Task Two: Go on an adventure. The final third of Swamplandia! is a hallucinatory near-death expedition into the swamps. On Saturday I got up early and caught a train out to Ipswich, where I rode my bike out to Crane’s beach. For the first 1.5 hours it was sunny, cold, and beautiful to be walking along the beach. Then I rounded the point and found myself in the salt marshes on the windward side of the peninsula. In the wind it was bitterly cold, I was exhausted, and when I tried to find my way into the shelter of the dunes I instantly lost the trail and got lost in the hills. Sand rose up steeply around me, the wind whipped through the narrow valleys, and slick sheets of ice pooled in the depths. I felt a little bit like the thirteen year old hero of Swamplandia!, lost and exhausted in extreme conditions in otherwise familiar marshland — the precise opposite of the Florida keys.

Task Three: Recovery. I slept for eleven hours on Saturday night and woke up feeling fully refreshed. Then I opened my curtains and saw the snow piling up outside. The solution? Fresh-baked chocolate chip scones, which were remarkably easy and delicious, if I do say so myself. (I will save the recipe for a Food Friday.) These particular scones always remind me of my uncle Mike, who lives in San Jose, California. Mike’s rare visits to the east coast involved massive pillow fights at night, and chocolate chip scones in the morning. This time I shared them with a few friends for an impromptu brunch. Glorious.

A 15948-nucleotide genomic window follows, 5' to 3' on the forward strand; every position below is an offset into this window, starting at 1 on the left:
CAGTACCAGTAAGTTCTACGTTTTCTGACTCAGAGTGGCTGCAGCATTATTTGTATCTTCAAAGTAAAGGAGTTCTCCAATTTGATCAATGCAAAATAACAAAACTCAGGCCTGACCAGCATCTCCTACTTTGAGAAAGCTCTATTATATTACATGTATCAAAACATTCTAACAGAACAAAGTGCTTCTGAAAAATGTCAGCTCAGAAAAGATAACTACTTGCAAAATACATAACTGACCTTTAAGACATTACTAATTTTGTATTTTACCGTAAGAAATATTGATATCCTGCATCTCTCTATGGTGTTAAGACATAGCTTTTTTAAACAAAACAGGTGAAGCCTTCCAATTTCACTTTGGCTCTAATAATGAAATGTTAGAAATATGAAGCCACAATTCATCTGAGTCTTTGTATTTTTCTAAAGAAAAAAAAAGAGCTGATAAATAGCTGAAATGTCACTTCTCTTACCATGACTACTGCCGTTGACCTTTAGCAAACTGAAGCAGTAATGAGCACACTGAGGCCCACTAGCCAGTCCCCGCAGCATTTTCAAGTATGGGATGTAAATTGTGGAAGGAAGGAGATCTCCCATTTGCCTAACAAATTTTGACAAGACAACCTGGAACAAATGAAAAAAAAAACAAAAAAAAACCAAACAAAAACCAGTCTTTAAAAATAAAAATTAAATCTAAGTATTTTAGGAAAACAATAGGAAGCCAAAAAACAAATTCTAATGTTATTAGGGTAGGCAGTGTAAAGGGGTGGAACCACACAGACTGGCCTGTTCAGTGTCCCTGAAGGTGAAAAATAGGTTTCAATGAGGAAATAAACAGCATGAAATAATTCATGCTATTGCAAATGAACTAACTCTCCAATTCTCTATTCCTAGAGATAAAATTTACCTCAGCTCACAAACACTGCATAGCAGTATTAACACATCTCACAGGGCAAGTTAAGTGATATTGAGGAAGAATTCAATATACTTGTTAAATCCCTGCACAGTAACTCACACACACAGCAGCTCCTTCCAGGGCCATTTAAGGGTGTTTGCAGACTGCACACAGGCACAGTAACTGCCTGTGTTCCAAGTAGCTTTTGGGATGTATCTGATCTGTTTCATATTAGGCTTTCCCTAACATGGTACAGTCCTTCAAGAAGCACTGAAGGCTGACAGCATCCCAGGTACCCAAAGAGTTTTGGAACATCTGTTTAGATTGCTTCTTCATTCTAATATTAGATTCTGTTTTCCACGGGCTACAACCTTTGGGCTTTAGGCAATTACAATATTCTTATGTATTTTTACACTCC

Today, I’m feeling refreshed, renewed, and ready to keep writing. Even the worst weather ever can’t put me off.  Plus, I had leftover scones for breakfast.

 

Not my scones. But don't they look good?

Weather: worst day ever. Thirty six degrees and rain/sleet/horrible.

Moods:

Hannah: 7 out of 10 on the can’t get out of bed to jumping for joy scale.
Anna:  6.5 in her current caffeinated state, but she has a stressful week ahead of her. “It’s Monday. But soon it will be Thursday!”

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Three years ago this week I was in the Grand Canyon!

Actually, three years ago this week my life was flashing before my eyes as I tried to swallow my fear (and my pride) and slide across a frozen waterfall over a 15-foot drop at the Grand Canyon.